Notification deal on Clute agenda

By Jason Smith
The Facts

Published January 30, 2007

CLUTE — Residents could get police, news and emergency information alerts via e-mail, text messages and pagers if Clute officials move forward with a notification system being considered.

Clute-based Read Communications, L.L.C. gave a presentation recently to City Council about installing an e-mail notification system the company created called

Although council members said such a service could be beneficial to the city and its residents, they opted to have the company submit a contract for the city attorney to review before taking action at its next council meeting.

The service would cost the city an annual subscription fee of $2,500 and a one-time setup fee of $1,000.

The subscription would be for an unlimited number of subscribers, with no cost to the public.

If the city decided to use, residents would have to subscribe by logging on to the city’s Web site, clicking on the subscription icon and entering their e-mail address to begin receiving notifications. Residents would not receive e-mails if they do not subscribe.

“The more cities use it, the more citizens find out and decide to put their e-mail on the list,” said David Read, president of Read Communications. “You have to use it regularly to get the public to use it.”

It would enable the city to send e-mail and text messages to e-mail addresses, cell phones equipped to receive e-mails, pagers and PDAs to the public and private groups, Read said.

“The service is a Web-based collection and distribution system,” he said.

His wife, Brenda Read, added “In case of a crisis, people are gone from the city. So how would you get information out to them? It gives cities a tool to communicate quickly.”

Other Houston-area governments subscribe to the service as well. They include Deer Park, Kemah, Friendswood, Pearland and Brazoria County.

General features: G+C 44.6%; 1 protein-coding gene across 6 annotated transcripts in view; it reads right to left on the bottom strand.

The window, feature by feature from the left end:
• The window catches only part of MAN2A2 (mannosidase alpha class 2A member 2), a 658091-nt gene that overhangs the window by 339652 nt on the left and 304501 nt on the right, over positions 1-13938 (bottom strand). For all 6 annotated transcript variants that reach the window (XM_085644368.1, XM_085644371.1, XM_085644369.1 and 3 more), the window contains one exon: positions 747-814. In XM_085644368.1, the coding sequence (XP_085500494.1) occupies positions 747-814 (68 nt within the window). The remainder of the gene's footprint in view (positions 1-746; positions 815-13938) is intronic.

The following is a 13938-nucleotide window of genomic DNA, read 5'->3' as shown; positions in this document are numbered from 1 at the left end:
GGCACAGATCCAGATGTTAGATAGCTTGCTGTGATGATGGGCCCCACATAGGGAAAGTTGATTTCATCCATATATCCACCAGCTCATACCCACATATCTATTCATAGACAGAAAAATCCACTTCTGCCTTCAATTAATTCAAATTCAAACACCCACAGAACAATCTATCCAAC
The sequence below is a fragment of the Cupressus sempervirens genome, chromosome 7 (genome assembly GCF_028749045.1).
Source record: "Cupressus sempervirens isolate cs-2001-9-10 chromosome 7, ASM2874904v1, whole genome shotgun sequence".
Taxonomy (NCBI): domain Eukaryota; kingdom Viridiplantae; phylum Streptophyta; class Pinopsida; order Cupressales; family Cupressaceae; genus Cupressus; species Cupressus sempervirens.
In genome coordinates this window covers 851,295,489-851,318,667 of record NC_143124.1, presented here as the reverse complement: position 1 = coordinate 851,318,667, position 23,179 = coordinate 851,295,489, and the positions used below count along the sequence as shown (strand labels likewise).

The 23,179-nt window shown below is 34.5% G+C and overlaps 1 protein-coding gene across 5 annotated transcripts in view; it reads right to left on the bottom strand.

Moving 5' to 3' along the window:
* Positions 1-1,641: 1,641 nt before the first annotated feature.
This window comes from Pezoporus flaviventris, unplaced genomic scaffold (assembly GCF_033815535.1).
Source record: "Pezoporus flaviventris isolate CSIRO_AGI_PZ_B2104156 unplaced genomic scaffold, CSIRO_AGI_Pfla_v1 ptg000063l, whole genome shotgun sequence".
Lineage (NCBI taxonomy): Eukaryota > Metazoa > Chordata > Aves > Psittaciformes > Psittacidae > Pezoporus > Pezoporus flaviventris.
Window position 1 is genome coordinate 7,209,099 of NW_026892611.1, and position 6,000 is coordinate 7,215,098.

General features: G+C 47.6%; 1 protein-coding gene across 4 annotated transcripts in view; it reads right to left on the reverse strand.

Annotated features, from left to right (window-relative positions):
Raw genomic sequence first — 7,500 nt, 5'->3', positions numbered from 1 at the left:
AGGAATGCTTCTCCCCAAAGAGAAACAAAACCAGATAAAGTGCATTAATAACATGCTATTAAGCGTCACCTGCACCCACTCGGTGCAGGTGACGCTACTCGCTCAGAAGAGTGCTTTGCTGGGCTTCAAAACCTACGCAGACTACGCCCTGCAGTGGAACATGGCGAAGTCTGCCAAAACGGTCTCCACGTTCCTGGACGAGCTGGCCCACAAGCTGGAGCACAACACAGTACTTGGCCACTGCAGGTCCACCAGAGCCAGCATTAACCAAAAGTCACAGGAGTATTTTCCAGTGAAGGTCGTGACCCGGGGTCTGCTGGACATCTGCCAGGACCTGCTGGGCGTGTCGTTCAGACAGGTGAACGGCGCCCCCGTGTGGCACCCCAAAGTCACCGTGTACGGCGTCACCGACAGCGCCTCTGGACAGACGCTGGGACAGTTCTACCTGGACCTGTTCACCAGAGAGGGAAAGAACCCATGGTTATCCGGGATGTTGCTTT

Friendswood has more than 11,000 subscribers in its database who use the system regularly.

“During the Rita evacuation, the city could have used it,” David Read said. “The only way to communicate with residents during times like that is through your Web site and e-mail.”

There is no limit to the number of e-mails the city can send, and no hardware is required for the city to use it. It is strictly Web- based and integrates into the city’s Web site so subscription management is automated, David Read said.

“It seems like the city could benefit from a system like this,” Councilman Travis Quinn said.

Clute also looked at a proposal from the company to redesign the city’s existing Web site to integrate with the service. The site would undergo graphic design, navigation and menu design and content integration.

There would be easy navigation and easy maintenance to the site once the system has been updated. Any city official granted access to update the site can do so by logging on, picking the system to edit, making necessary changes and clicking the save button.

“It looks like a good service,” said Councilman David Culpepper. “It sounds extremely easy.”

The redesign would cost $4,400, while hosting the site would cost $240 a year.

Jason Smith covers Clute for The Facts. Contact him at (979) 237-0150.



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